Sagem Morpho, a Tacoma, Wash.-based biometric vendor, announced that the Florida Department of Law Enforcement has deployed a statewide fingerprint identification system dedicated to remote identification. The Sagem Morpho Rapid ID system enables Florida public safety officers in the field or other remote locations to positively identify sex offenders, probationers, and individuals with Florida criminal records in less than 15 seconds.
In a typical Rapid ID use, a police officer on the street or a parole officer in a field office uses a small portable device called an edge biometric scanner to obtain digital fingerprint images from an individual. The edge unit transmits the digital print images either wirelessly or via a closed network to the Rapid ID system in Tallahassee for matching against the approximately 4-million FDLE fingerprint database.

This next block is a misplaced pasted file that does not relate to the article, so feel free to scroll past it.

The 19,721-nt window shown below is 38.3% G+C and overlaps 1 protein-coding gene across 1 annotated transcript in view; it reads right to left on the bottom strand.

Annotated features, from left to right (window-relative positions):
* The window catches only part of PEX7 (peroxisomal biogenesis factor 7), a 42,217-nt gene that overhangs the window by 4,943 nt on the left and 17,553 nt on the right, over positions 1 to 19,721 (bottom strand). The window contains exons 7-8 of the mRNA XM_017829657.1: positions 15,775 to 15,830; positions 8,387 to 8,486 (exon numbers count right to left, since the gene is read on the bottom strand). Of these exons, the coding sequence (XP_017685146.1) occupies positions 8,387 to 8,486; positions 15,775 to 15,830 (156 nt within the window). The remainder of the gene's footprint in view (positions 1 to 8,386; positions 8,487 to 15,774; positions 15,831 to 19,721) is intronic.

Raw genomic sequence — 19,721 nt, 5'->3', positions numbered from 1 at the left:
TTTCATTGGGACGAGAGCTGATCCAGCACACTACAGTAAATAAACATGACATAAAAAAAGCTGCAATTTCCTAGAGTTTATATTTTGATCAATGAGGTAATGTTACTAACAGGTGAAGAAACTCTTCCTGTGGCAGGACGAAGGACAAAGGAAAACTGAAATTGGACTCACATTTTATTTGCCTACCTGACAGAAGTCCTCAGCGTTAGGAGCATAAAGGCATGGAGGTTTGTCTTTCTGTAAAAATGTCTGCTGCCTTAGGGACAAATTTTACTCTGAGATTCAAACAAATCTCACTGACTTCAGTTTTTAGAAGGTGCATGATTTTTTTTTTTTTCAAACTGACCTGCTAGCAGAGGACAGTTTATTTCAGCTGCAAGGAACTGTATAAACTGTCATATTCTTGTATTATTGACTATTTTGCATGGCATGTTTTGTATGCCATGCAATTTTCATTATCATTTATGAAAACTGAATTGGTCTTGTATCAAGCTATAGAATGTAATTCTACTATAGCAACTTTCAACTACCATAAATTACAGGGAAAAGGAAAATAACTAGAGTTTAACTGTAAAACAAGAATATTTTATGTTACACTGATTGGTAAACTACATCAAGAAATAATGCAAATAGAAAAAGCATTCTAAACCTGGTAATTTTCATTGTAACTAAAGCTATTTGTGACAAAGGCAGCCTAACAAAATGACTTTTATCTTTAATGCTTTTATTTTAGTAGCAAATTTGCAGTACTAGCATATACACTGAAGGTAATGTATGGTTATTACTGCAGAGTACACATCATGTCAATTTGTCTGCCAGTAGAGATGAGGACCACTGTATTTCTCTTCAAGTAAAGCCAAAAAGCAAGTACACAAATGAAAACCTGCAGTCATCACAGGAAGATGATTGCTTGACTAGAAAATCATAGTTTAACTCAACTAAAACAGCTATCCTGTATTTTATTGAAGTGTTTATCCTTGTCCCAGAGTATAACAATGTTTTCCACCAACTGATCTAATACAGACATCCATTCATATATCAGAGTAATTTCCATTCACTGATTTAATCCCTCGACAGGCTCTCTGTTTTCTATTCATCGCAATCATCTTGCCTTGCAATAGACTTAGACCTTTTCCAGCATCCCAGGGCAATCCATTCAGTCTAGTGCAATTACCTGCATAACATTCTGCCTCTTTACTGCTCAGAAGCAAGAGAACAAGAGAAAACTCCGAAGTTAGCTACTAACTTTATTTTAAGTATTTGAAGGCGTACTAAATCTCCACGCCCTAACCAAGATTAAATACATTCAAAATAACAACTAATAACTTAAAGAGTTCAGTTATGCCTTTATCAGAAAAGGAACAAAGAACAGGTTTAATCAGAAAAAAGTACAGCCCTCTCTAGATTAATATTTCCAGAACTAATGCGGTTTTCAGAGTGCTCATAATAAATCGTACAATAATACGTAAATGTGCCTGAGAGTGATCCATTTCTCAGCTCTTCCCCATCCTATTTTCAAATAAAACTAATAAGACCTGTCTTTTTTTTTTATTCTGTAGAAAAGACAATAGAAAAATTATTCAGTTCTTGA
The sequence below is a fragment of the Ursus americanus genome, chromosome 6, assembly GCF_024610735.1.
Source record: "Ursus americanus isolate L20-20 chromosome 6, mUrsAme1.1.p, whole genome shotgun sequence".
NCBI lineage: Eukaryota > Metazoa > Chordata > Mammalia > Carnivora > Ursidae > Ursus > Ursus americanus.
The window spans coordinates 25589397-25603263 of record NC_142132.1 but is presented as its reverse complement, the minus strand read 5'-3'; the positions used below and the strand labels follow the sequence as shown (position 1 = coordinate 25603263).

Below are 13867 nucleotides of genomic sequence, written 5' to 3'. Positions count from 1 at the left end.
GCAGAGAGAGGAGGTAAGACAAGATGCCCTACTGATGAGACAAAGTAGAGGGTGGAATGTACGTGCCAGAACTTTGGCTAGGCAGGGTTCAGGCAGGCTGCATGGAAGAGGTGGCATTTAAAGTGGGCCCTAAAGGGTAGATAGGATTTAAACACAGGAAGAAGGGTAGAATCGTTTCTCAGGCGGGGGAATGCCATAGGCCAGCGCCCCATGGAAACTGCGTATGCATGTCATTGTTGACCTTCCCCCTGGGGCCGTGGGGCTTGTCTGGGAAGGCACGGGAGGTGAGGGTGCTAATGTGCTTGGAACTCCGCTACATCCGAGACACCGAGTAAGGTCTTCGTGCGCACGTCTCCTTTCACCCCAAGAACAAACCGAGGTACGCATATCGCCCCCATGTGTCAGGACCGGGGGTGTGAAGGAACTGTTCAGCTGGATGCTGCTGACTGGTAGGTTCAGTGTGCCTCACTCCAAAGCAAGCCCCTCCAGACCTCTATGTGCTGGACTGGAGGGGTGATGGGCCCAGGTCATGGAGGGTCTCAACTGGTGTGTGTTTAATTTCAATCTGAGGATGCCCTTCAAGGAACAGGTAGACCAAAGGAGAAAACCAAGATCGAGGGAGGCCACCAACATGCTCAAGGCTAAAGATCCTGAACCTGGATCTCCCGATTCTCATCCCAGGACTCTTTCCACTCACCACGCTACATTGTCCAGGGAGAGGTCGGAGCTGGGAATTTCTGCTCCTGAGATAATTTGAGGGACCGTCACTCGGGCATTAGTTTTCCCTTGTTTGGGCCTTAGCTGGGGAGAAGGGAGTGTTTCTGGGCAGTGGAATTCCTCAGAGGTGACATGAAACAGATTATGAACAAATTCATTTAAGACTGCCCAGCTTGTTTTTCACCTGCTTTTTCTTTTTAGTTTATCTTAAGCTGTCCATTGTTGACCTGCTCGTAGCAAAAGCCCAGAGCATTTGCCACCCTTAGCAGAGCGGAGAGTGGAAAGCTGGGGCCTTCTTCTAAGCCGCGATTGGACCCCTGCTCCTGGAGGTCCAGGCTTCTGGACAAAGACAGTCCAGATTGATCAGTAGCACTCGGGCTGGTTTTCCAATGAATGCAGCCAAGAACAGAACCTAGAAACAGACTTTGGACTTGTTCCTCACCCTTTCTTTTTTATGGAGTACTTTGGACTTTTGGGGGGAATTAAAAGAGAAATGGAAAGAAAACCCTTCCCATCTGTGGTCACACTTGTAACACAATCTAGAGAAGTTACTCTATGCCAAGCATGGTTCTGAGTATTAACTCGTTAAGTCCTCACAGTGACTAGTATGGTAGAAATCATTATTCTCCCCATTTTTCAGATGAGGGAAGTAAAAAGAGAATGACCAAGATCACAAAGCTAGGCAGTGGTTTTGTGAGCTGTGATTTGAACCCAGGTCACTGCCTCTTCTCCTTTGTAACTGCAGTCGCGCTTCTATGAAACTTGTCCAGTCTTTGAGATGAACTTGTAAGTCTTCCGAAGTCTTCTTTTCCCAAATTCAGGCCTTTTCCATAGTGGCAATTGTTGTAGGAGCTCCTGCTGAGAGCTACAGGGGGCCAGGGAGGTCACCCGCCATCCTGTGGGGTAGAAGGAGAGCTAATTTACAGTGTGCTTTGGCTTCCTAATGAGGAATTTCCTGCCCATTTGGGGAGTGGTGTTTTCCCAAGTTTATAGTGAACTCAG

If a database match is made with the individual’s prints, Rapid ID uses an identification number to extract that person’s criminal records from the Florida Criminal Information Center. The criminal record is packaged into an abbreviated format and returned to a screen on the edge device where it can be viewed and read by the public safety official.
Sagem Morpho, which develops Automated Fingerprint Identification Systems for public safety agencies, used it experience to create the Rapid ID system for FDLE. Originally mandated by Florida’s Jessica Lunsford Act, the FDLE Rapid ID was launched in October 2006 and is part of Florida’s Integrated Criminal History System, also know as FALCON. FALCON involves the integration and enhancement of Florida’s Computerized Criminal History and Automated Fingerprint Identification Systems.